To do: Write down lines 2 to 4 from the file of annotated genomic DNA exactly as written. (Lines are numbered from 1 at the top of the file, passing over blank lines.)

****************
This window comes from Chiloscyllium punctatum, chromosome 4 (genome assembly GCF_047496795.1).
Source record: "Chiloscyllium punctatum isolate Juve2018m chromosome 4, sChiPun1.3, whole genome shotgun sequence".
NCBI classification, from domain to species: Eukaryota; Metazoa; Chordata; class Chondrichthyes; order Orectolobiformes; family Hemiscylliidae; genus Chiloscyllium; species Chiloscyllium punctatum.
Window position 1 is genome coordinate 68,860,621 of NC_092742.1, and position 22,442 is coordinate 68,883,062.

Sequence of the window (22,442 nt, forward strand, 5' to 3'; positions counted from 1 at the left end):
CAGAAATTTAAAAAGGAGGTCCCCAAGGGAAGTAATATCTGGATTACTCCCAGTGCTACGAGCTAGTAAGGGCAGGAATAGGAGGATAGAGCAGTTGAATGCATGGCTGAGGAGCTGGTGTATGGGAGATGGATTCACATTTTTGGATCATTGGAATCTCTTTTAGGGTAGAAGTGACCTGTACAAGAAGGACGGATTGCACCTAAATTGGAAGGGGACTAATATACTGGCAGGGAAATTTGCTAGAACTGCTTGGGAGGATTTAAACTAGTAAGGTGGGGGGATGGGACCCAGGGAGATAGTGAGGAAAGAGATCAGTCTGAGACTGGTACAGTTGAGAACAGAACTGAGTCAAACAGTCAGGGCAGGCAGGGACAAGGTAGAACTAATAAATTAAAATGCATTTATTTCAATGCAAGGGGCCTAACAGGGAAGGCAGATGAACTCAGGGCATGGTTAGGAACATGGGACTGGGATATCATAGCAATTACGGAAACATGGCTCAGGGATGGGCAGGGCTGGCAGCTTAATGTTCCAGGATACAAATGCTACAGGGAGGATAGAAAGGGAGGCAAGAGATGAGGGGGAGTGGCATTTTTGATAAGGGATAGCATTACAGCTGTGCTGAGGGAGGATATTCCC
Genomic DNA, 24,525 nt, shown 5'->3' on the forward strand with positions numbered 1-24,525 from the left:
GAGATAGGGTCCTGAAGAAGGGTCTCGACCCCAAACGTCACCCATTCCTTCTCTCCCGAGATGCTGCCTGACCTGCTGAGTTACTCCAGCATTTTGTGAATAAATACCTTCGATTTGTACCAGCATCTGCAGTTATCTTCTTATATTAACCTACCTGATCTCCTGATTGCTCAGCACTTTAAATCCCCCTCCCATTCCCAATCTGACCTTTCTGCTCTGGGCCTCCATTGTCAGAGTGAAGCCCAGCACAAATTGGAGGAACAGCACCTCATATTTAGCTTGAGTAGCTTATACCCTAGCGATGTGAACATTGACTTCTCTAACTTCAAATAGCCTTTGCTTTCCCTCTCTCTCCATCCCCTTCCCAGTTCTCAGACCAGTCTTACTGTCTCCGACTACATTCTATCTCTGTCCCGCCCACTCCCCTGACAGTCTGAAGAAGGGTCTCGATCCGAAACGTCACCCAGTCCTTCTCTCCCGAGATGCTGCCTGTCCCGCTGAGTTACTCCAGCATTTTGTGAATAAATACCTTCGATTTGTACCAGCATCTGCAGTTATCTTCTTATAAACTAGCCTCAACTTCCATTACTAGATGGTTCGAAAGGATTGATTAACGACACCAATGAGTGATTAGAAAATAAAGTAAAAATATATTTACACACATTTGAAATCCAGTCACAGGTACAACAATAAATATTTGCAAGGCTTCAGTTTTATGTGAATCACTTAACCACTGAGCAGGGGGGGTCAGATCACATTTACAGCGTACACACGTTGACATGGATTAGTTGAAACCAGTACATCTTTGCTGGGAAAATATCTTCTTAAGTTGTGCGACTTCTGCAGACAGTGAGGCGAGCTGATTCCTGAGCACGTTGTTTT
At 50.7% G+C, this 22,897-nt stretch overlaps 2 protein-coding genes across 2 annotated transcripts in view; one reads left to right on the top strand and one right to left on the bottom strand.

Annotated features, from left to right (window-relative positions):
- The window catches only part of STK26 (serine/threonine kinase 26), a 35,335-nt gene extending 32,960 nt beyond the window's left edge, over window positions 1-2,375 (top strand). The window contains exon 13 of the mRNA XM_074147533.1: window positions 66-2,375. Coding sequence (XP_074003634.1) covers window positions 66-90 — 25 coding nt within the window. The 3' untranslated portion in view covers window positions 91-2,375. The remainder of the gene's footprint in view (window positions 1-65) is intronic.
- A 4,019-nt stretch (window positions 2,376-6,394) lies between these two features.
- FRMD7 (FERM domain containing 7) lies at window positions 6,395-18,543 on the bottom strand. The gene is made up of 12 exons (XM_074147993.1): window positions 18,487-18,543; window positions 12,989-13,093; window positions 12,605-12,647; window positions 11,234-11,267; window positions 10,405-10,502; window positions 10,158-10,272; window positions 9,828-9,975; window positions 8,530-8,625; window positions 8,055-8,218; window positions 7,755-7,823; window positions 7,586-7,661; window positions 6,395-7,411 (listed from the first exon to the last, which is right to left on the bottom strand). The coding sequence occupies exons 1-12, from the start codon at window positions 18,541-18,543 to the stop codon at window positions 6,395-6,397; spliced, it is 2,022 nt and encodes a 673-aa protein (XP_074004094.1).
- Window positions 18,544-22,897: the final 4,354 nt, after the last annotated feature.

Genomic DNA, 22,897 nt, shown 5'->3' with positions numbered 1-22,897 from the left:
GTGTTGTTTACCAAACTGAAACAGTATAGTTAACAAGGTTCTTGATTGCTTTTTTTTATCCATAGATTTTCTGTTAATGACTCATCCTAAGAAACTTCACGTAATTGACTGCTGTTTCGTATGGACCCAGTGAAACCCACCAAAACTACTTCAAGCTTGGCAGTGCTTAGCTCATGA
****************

Source record: "Chiloscyllium punctatum isolate Juve2018m chromosome 4, sChiPun1.3, whole genome shotgun sequence".
NCBI classification, from domain to species: Eukaryota; Metazoa; Chordata; class Chondrichthyes; order Orectolobiformes; family Hemiscylliidae; genus Chiloscyllium; species Chiloscyllium punctatum.
Window position 1 is genome coordinate 68,860,621 of NC_092742.1, and position 22,442 is coordinate 68,883,062.